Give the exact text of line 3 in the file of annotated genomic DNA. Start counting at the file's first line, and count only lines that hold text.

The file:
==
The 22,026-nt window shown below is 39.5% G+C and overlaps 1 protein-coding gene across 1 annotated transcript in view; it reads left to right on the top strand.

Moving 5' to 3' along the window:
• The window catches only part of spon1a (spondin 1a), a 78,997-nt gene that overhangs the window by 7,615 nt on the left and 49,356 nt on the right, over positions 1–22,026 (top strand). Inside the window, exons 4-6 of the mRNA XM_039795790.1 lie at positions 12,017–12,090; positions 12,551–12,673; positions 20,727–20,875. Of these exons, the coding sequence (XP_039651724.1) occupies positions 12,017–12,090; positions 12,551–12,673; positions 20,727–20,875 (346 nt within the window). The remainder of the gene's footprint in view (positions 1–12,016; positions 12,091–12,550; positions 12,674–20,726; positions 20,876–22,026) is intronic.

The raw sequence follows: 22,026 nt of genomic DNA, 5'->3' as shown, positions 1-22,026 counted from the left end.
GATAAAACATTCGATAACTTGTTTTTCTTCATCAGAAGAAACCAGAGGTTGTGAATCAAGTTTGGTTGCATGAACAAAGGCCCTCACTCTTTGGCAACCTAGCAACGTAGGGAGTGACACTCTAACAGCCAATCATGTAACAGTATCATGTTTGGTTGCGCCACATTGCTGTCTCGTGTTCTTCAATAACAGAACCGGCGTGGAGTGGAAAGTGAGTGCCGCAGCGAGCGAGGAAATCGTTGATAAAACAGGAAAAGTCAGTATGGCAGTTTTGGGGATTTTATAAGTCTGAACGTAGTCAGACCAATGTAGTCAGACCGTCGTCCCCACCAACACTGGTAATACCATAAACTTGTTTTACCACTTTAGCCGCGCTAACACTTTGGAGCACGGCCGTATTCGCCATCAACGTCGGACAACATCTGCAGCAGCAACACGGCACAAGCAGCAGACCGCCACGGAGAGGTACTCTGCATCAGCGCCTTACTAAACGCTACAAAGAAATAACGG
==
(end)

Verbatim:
• The window catches only part of spon1a (spondin 1a), a 78,997-nt gene that overhangs the window by 7,615 nt on the left and 49,356 nt on the right, over positions 1–22,026 (top strand). Inside the window, exons 4-6 of the mRNA XM_039795790.1 lie at positions 12,017–12,090; positions 12,551–12,673; positions 20,727–20,875. Of these exons, the coding sequence (XP_039651724.1) occupies positions 12,017–12,090; positions 12,551–12,673; positions 20,727–20,875 (346 nt within the window). The remainder of the gene's footprint in view (positions 1–12,016; positions 12,091–12,550; positions 12,674–20,726; positions 20,876–22,026) is intronic.